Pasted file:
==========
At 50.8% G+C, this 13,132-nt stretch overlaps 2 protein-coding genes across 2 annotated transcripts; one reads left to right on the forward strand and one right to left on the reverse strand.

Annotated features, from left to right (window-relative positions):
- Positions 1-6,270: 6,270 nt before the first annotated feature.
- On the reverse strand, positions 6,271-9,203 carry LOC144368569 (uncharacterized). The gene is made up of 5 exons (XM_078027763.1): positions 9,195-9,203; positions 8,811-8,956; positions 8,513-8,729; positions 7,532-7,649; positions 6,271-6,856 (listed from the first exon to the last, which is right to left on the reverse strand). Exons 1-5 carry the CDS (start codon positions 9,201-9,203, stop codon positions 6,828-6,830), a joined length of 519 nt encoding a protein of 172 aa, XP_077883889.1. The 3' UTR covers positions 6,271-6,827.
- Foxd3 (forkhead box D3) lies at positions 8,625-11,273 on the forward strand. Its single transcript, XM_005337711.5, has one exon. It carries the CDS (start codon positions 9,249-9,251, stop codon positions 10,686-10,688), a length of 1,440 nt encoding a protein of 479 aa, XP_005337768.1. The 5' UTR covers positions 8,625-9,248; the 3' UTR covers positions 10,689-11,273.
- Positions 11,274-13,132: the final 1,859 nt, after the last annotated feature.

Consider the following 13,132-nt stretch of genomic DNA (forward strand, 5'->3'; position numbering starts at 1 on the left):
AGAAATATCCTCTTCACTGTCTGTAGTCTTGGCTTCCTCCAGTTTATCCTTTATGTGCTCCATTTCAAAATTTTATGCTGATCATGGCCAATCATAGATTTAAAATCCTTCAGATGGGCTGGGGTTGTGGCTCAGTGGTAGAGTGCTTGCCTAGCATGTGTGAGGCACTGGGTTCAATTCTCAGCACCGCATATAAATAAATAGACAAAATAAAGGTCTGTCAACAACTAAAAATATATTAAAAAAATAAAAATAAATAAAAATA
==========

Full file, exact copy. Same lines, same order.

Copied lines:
At 50.8% G+C, this 13,132-nt stretch overlaps 2 protein-coding genes across 2 annotated transcripts; one reads left to right on the forward strand and one right to left on the reverse strand.

Annotated features, from left to right (window-relative positions):
- Positions 1-6,270: 6,270 nt before the first annotated feature.
- On the reverse strand, positions 6,271-9,203 carry LOC144368569 (uncharacterized). The gene is made up of 5 exons (XM_078027763.1): positions 9,195-9,203; positions 8,811-8,956; positions 8,513-8,729; positions 7,532-7,649; positions 6,271-6,856 (listed from the first exon to the last, which is right to left on the reverse strand). Exons 1-5 carry the CDS (start codon positions 9,201-9,203, stop codon positions 6,828-6,830), a joined length of 519 nt encoding a protein of 172 aa, XP_077883889.1. The 3' UTR covers positions 6,271-6,827.
- Foxd3 (forkhead box D3) lies at positions 8,625-11,273 on the forward strand. Its single transcript, XM_005337711.5, has one exon. It carries the CDS (start codon positions 9,249-9,251, stop codon positions 10,686-10,688), a length of 1,440 nt encoding a protein of 479 aa, XP_005337768.1. The 5' UTR covers positions 8,625-9,248; the 3' UTR covers positions 10,689-11,273.
- Positions 11,274-13,132: the final 1,859 nt, after the last annotated feature.

Consider the following 13,132-nt stretch of genomic DNA (forward strand, 5'->3'; position numbering starts at 1 on the left):
AGAAATATCCTCTTCACTGTCTGTAGTCTTGGCTTCCTCCAGTTTATCCTTTATGTGCTCCATTTCAAAATTTTATGCTGATCATGGCCAATCATAGATTTAAAATCCTTCAGATGGGCTGGGGTTGTGGCTCAGTGGTAGAGTGCTTGCCTAGCATGTGTGAGGCACTGGGTTCAATTCTCAGCACCGCATATAAATAAATAGACAAAATAAAGGTCTGTCAACAACTAAAAATATATTAAAAAAATAAAAATAAATAAAAATA